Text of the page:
With the NFL Draft careening towards us with all of the speculation on who will take which of the top 2 QBs in the first round, there is something you need to go and read in its entirety. Dan Daly, formerly with the Washington Times, has done some extensive research on where QBs who ultimately wound up in the Hall of Fame went in the draft. Here is something that might scare the bejeebers out of the guys in Tampa and Tennessee and other teams with really high draft picks:
More than 80% of the QBs who proved to be Hall of Fame quality were not the first QB taken in the draft in the year they were eligible.
I cannot do a synopsis here that does justice to Daly’s research and presentation and so I will urge you to follow this link and read this entry in its entirety at ProFootballDaly.com.
Since I mentioned the upcoming draft and the eligible QBs this year, you probably read or saw that Jameis Winston told Jim Harbaugh on the ESPN feature, Draft Academy, a new story about the infamous crab legs incident. Basically, Winston said that he did not shoplift the crab legs as one might conclude from watching the security videos in the store because the crab legs were given to him by a store employee as a “hook-up”. Translated into English, Winston got some free crab legs from the supermarket because he was the star QB on the defending national champion football team in town. It was no big deal; that is why he took no action to conceal the fact that he was walking out of the door with the crab legs bypassing the cash register.
This was treated as a revelation for about a day or so and then it seems to have faded into oblivion. Naturally, I look at this differently than most other commentators.
1. Only about 2 weeks to go before the draft and Jameis Winston changes his story about what happened that night? And that is supposed to make me feel confident that his “off-the-field-issues” are nothing more than “growing up pains”? Here is what this “new story” demonstrates rather clearly:
Either he is lying now or he was lying before regarding the crab legs incident.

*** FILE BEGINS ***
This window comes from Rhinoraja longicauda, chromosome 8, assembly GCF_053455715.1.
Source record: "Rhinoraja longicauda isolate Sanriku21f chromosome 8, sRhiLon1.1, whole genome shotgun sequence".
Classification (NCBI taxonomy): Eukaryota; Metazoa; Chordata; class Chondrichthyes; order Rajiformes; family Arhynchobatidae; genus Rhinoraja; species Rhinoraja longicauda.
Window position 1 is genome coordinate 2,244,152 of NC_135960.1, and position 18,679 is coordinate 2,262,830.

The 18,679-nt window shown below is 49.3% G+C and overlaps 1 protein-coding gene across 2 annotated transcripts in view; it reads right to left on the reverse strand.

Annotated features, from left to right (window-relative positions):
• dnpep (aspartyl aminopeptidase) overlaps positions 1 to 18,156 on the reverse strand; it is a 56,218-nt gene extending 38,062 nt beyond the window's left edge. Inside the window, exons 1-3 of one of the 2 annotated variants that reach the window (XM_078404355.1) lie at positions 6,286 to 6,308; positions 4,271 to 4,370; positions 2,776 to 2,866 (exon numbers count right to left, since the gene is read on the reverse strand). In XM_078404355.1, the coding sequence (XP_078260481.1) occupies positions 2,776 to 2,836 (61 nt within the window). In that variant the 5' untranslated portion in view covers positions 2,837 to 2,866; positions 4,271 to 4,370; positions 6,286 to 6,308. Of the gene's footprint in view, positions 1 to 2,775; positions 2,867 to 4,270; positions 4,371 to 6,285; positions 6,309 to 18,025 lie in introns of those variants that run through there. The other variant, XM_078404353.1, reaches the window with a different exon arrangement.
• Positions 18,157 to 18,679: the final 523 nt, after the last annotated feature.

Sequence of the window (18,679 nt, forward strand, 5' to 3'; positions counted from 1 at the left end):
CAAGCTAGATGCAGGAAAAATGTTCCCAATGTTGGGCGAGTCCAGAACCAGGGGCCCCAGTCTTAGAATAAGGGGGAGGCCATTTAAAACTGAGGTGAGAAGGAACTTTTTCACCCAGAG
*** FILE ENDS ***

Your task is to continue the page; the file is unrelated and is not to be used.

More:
2. If the current story is the truth, where are the NCAA enforcement hounds? Jameis Winston just declared that he got free foodstuffs from a local supermarket and that it was no big deal that it happened. That is the seafood equivalent of a booster handing him money under the table. One would think that the NCAA would be swarming all over this matter; an athlete just admitted getting benefits that are not available to the student body at large.
How long has this been going on?
Are similar “bennies” available to other athletes?
How come none of the coaches know about this?
What did everyone tell the Florida State ‘investigators” about this matter back when it first surfaced?
Bob Molinaro took this matter in a totally different direction in the Hampton Roads Virginian-Pilot recently:
“Good eats: I’m not sure what position to take on the latest twist in the Jameis Winston crab legs saga, except to surmise that it’s created more free advertising for crab legs.”
With all of the focus on the Mayweather/Pacquaio fight next weekend, one might surmise that boxing might be making a comeback. I think not. The moribund state of the sport was on display last weekend when the heavyweight champion of the world, Wladimir Klitschko, defended his title against an undefeated challenger named Bryant Jennings in Madison Square Garden. There was a time when such a happening would have been the single focal point for the sports world; I will suggest here that less than 5% of the people you might encounter on the street this week are even aware that the fight happened let alone who participated, where it happened and what was the outcome.
People today may not realize that at one time the three top assignments for sportswriters working at newspapers were – in alphabetical order:
Some truly great writers covered boxing including Ring Lardner, AJ Liebling (my personal favorite), Stan Hochman, Bert Sugar, Dave Anderson, William Gildea and Jimmy Breslin. Not intending to disparage current boxing coverage, the great writers of today gravitate to different beats and to different issues than the world of boxing. And that is why you can have a heavyweight championship fight in Madison Square Garden in an environment where the vast majority of sports fans just do not care. Sad…
According to Forbes, total attendance at MLB games in 2014 was 73.7M fans. Barring some kind of catastrophe, total attendance in 2015 will be very close to this number. According to the National Hot Dog and Sausage Council – yes, there is such a thing; Google is your friend – fans this year will consume 23M hot dogs and sausages at ballparks this year. Given the way MLB parks have added dining options to include pizza and burgers and sushi and nachos, I am surprised to see that teams can expect to sell a hot dog/sausage to about one in three fans.
Finally, Dwight Perry of the Seattle Times had a comment regarding the current WBC heavyweight champion of the world:
“Deontay Wilder, who won the WBC heavyweight boxing title by unanimous decision, is a former waiter at IHOP.
“No wonder the judges didn’t waffle.”
But don’t get me wrong, I love sports………